The UN special rapporteur Ben Emmerson QC said his inquiry would also seek to establish whether the British parliament had been misled about the capabilities of Britain’s eavesdropping headquarters, GCHQ, and whether the current system of oversight and scrutiny was strong enough to meet United Nations standards.

The inquiry will make a series of recommendations to the UN general assembly next year.

In an article for the Guardian, Emmerson said Snowden had disclosed “issues at the very apex of public interest concerns”. He said the media had a duty and right to publish stories about the activities of GCHQ, and its American counterpart the National Security Agency.

“The astonishing suggestion that this sort of responsible journalism can somehow be equated with aiding and abetting terrorism needs to be scotched decisively,” said Emmerson, who has been the UN’s leading voice on counter-terrorism and human rights since 2011.

“It is the role of a free press to hold governments to account, and yet there have even been outrageous suggestions from some Conservative MPs that the Guardian should face a criminal investigation. It has been disheartening to see some tabloids giving prominence to this nonsense.”

Emmerson’s intervention comes ahead of Tuesday’s hearing of the home affairs select committee, which is conducting its own inquiry into counter-terrorism.

The Guardian’s editor in chief, Alan Rusbridger, will give evidence to MPs on the committee on Tuesday afternoon, followed by the Metropolitan police commissioner, Sir Bernard Hogan-Howe, and assistant commissioner Cressida Dick.

Over the last six months the Guardian, along with other international media organisations, has revealed the existence of mass surveillance programmes, such as GCHQ’s Tempora, which taps into the cables that carry internet traffic in and out of the UK.

Last month, the heads of Britain’s three intelligence agencies, MI5, GCHQ and MI6, gave evidence before parliament’s intelligence and security committee.

During a 90-minute hearing, they accused Snowden of leaking material that had been “a gift to terrorists”.

But Emmerson said such claims “need to be subjected to penetrating scrutiny”.

He said his inquiry will be requiring further testimony from GCHQ’s director, Sir Iain Lobban, the director of MI5, Andrew Parker, and MI6 chief Sir John Sawers.

“I will be seeking a far more detailed explanation than security chiefs gave the (ISC) committee. They must justify some of the claims they have made in public, because as matters stand, I have seen nothing in the Guardian articles which could be a risk to national security. In this instance, the balance of public interest is clear.”

He added: “When it comes to assessing the balance that must be struck between maintaining secrecy and exposing information in the public interest there are often borderline cases. This isn’t one of them. The Guardian’s revelations are precisely the sort of information that a free press is supposed to reveal.”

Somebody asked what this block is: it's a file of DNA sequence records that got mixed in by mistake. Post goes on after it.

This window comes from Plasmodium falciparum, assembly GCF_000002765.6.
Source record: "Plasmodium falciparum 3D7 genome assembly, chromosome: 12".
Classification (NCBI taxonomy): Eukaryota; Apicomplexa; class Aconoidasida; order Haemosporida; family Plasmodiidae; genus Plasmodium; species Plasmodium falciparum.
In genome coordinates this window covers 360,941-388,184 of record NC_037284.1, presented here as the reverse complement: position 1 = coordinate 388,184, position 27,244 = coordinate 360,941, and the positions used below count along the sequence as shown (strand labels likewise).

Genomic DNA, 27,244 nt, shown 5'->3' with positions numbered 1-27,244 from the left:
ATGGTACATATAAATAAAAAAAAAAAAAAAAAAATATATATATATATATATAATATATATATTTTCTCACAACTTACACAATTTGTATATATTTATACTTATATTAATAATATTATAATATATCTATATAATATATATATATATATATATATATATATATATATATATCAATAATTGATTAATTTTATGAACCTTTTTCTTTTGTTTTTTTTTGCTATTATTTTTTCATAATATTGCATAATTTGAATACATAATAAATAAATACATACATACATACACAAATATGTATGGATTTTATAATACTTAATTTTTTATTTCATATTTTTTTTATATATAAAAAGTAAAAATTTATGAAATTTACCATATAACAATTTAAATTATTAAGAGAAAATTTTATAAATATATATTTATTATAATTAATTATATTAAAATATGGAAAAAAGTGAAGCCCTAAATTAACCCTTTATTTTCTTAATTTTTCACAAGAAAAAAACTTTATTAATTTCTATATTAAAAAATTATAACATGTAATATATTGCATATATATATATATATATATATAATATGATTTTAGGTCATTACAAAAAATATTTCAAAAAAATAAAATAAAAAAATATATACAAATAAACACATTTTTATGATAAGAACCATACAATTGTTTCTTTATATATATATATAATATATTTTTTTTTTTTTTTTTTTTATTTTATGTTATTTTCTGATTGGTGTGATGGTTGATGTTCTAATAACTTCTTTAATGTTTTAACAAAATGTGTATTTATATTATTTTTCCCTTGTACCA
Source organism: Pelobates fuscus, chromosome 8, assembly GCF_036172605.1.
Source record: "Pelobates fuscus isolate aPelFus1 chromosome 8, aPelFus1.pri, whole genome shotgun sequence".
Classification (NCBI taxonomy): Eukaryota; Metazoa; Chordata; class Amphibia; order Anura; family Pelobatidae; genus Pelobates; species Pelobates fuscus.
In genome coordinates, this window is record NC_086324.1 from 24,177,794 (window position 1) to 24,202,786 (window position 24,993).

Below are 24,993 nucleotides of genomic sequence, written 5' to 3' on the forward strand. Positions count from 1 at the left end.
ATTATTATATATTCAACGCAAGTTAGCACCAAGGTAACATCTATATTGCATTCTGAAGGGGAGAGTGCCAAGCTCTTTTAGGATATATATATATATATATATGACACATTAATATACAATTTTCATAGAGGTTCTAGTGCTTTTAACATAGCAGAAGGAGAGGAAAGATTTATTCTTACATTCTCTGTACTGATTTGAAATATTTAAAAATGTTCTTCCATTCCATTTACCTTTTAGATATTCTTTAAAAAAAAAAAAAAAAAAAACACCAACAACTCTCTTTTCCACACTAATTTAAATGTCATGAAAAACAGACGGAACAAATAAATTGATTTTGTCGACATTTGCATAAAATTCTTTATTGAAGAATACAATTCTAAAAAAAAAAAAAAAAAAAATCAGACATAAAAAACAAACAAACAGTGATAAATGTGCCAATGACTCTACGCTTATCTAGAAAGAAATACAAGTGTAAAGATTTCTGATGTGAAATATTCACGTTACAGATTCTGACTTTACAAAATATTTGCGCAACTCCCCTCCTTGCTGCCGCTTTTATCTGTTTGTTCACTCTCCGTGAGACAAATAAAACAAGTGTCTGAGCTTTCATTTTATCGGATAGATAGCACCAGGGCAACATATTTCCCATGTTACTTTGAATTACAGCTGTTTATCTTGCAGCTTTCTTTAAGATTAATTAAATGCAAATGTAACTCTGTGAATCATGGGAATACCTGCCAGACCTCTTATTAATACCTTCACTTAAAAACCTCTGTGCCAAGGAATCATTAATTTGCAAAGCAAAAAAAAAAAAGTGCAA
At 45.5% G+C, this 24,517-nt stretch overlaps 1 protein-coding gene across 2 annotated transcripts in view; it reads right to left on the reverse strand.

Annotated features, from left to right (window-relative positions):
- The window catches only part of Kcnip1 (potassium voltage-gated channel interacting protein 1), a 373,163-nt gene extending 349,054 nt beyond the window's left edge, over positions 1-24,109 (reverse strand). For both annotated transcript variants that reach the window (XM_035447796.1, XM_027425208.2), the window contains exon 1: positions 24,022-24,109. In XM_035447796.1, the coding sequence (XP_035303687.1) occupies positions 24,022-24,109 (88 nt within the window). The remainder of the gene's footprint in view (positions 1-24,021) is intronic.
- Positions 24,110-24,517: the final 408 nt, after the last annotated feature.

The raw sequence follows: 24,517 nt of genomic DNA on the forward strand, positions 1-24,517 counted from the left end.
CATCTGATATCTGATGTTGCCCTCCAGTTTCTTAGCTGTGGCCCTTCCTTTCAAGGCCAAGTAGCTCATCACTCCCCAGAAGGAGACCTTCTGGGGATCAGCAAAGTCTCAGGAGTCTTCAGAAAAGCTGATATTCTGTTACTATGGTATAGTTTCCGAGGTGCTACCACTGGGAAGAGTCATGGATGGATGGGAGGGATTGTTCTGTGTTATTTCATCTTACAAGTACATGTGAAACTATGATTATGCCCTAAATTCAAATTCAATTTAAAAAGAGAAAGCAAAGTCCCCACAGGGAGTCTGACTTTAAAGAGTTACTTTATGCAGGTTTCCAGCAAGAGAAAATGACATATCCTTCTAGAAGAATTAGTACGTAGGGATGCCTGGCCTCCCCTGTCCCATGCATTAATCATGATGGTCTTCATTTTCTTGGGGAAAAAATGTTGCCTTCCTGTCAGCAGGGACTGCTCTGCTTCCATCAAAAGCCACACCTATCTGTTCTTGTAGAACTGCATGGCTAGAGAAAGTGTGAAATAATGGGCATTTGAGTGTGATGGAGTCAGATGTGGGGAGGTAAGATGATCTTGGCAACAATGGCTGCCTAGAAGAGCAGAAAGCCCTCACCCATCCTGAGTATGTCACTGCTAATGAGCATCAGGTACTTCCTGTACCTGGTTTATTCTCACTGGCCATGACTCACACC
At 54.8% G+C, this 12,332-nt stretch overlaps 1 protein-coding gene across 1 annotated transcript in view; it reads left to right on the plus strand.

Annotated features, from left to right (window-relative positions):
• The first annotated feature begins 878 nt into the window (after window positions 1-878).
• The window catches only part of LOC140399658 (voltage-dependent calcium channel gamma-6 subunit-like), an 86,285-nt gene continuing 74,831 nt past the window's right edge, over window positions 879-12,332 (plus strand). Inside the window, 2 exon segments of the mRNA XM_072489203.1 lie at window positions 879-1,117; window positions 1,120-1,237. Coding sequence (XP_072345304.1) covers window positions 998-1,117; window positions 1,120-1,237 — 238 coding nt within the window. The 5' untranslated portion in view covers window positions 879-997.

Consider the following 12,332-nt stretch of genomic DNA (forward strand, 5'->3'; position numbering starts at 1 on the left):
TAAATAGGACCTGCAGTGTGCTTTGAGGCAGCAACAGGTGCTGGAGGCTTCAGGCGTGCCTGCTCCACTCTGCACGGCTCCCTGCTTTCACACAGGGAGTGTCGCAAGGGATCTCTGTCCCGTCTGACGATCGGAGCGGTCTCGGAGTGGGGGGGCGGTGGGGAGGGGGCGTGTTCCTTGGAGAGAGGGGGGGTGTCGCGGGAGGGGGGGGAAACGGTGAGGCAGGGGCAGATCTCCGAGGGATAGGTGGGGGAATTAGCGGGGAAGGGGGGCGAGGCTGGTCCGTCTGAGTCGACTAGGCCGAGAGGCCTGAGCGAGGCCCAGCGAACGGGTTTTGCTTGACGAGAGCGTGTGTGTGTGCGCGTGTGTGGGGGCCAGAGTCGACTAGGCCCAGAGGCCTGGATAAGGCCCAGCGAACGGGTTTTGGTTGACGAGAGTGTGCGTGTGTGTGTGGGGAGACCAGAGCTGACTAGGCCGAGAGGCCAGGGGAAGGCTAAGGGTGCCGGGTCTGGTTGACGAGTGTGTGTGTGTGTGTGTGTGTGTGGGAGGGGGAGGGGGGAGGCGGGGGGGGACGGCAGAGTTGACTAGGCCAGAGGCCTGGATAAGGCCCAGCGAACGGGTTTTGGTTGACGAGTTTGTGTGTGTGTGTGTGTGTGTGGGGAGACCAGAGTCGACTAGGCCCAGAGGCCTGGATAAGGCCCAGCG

Emmerson said nobody had suggested the Mail on Sunday should be prosecuted when it published revelations from the former MI5 officer,David Shayler, and that the attorney general had rightly abandoned a prosecution against Katharine Gun, the GCHQ whistleblower who in 2003 revealed the US and UK were trying to manipulate a vote at the UN security council in favour of military intervention in Iraq.

No jury would ever have convicted her even though she had broken the Official Secrets Act, Emmerson said.

“The Guardian has revealed there is an extensive programme of mass surveillance which potentially affects every one of us, but has been assiduous in avoiding the revelation of any detail which could put sources at risk. The Mail on Sunday, on the other hand, published material that was of less obvious public interest.”

Emmerson said the Snowden disclosures had caused reverberations across the world.

“There can be no doubt the revelations concern matters of international public interest. Wholescale reviews have been mooted by President Obama, Chancellor Merkel and Nick Clegg. In the US, a number of the revelations have already resulted in legislation.

“In Europe, the political class is incandescent. Many states have registered serious objections at the UN, and there are diplomatic moves towards an international agreement to restrict surveillance activity.”

Chaired by Keith Vaz, the home affairs select committee called for the Guardian to give evidence following the ISC hearing.

However, a number of civil liberties groups and campaigners have raised concerns about the intense political pressure put on the Guardian, and condemned the UK government’s demand that it destroy the Snowden files it was researching in the UK.

The freedom of expression group Article 19 and the Open Rights Group are among two signatories to a letter sent to Vaz ahead of Tuesday’s session. They describe their deep concerns that the review of the Guardian “could restrict media freedom in the UK by discouraging future reporting on important matters of public interest”.

The letter calls on MPs to take into account “international human rights standards, and in particular those that relate to the right to freedom of expression and media freedom”.